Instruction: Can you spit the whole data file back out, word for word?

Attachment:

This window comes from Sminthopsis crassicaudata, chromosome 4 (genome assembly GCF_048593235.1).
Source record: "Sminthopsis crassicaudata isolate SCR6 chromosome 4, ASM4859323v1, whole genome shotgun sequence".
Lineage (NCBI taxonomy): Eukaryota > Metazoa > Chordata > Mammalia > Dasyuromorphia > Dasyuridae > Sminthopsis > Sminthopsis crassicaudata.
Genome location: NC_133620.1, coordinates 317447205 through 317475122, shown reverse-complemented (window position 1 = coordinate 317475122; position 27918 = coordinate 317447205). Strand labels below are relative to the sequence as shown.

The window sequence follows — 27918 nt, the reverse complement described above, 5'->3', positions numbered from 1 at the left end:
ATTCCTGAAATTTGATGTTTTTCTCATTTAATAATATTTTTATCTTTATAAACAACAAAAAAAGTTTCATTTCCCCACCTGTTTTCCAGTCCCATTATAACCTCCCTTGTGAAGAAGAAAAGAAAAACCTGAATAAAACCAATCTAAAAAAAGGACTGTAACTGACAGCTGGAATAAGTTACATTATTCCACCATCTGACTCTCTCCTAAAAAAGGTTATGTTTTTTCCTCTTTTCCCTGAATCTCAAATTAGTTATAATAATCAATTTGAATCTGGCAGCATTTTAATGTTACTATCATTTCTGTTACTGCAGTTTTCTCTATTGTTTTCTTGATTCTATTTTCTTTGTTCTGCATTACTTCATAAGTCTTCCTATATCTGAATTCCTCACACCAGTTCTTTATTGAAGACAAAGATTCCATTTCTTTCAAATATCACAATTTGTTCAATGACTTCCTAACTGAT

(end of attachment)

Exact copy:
This window comes from Sminthopsis crassicaudata, chromosome 4 (genome assembly GCF_048593235.1).
Source record: "Sminthopsis crassicaudata isolate SCR6 chromosome 4, ASM4859323v1, whole genome shotgun sequence".
Lineage (NCBI taxonomy): Eukaryota > Metazoa > Chordata > Mammalia > Dasyuromorphia > Dasyuridae > Sminthopsis > Sminthopsis crassicaudata.
Genome location: NC_133620.1, coordinates 317447205 through 317475122, shown reverse-complemented (window position 1 = coordinate 317475122; position 27918 = coordinate 317447205). Strand labels below are relative to the sequence as shown.

The window sequence follows — 27918 nt, the reverse complement described above, 5'->3', positions numbered from 1 at the left end:
ATTCCTGAAATTTGATGTTTTTCTCATTTAATAATATTTTTATCTTTATAAACAACAAAAAAAGTTTCATTTCCCCACCTGTTTTCCAGTCCCATTATAACCTCCCTTGTGAAGAAGAAAAGAAAAACCTGAATAAAACCAATCTAAAAAAAGGACTGTAACTGACAGCTGGAATAAGTTACATTATTCCACCATCTGACTCTCTCCTAAAAAAGGTTATGTTTTTTCCTCTTTTCCCTGAATCTCAAATTAGTTATAATAATCAATTTGAATCTGGCAGCATTTTAATGTTACTATCATTTCTGTTACTGCAGTTTTCTCTATTGTTTTCTTGATTCTATTTTCTTTGTTCTGCATTACTTCATAAGTCTTCCTATATCTGAATTCCTCACACCAGTTCTTTATTGAAGACAAAGATTCCATTTCTTTCAAATATCACAATTTGTTCAATGACTTCCTAACTGAT